UN Secretary-General Ban Ki-moon sharply criticized the Syrian government on Friday for its latest deadly attacks on civilians, saying that the April 10 ceasefire deadline endorsed by the UN Security Council was "no excuse for continued killing," and demanding that the Assad regime keep its pledge to halt all military operations, a statement by Ban's press office said.
He suggested the killings were tantamount to a violation of Security Council demands that Damascus move toward a ceasefire.
"(Ban) strongly condemns the latest escalation of violence," the statement said. "He deplores the assault by the Syrian authorities against innocent civilians, including women and children, despite the commitments by the Government of Syria to cease all use of heavy weapons in population centers."
"The 10 April timeline to fulfill the Government's implementation of its (ceasefire and troop withdrawal) commitments, as endorsed by the Security Council, is not an excuse for continued killing," it said.
At least 27 Syrian soldiers, rebels and civilians were killed in violence on Friday, opposition activists said, four days before an April 10 deadline to stop the use of heavy weapons and withdraw troops from towns agreed by President Bashar Assad as part of a UN-backed peace plan.
UN-Arab League envoy Kofi Annan has said the government and opposition must stop fighting at 6 a.m. local time on April 12, if Damascus meets its deadline 48 hours earlier to pull back troops from cities and cease using heavy weapons.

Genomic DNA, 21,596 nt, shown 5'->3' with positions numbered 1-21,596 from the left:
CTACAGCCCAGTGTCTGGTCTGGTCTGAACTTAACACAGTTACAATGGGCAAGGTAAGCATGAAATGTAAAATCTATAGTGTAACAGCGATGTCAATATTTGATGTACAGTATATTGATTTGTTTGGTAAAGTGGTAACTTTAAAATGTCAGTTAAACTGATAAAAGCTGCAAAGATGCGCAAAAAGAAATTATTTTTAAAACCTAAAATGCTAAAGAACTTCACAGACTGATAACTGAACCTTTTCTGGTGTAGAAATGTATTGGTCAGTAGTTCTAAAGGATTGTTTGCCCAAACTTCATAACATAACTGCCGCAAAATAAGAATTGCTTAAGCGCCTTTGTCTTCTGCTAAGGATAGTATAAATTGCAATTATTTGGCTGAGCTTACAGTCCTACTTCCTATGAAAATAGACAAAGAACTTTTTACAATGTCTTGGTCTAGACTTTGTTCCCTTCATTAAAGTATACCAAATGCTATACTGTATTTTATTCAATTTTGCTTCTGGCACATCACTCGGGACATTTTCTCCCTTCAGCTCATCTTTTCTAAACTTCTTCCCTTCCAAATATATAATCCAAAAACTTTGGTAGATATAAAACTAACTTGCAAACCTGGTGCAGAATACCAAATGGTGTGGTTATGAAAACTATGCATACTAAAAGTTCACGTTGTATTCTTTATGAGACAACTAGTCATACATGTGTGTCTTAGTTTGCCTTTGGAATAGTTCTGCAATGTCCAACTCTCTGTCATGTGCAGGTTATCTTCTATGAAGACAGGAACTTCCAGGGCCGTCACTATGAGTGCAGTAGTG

Damascus has accepted the deadlines.
“The Syrian authorities remain fully accountable for grave violations of human rights and international humanitarian law," Ban's statement said. "These must stop at once."
"The Secretary-General demands that the Government of Syria immediately and unconditionally cease all military actions against the Syrian people," it said.
The UN Security Council, including China and Syria's staunch ally, Russia, on Thursday unanimously adopted a so-called "presidential statement" endorsing the deadlines for an end to the Syria conflict and warning Damascus it would consider "further steps" if it failed to live up to its commitments.
Ban said the latest violence ran counter to what the 15-nation council had demanded of Syria.
"Such actions violate the consensus position of the Security Council, as expressed in its Presidential Statement of 5 April, for a peaceful political settlement to the Syrian crisis to be ushered by full implementation of all aspects of (Annan's) six-point (peace) proposal," his statement said.
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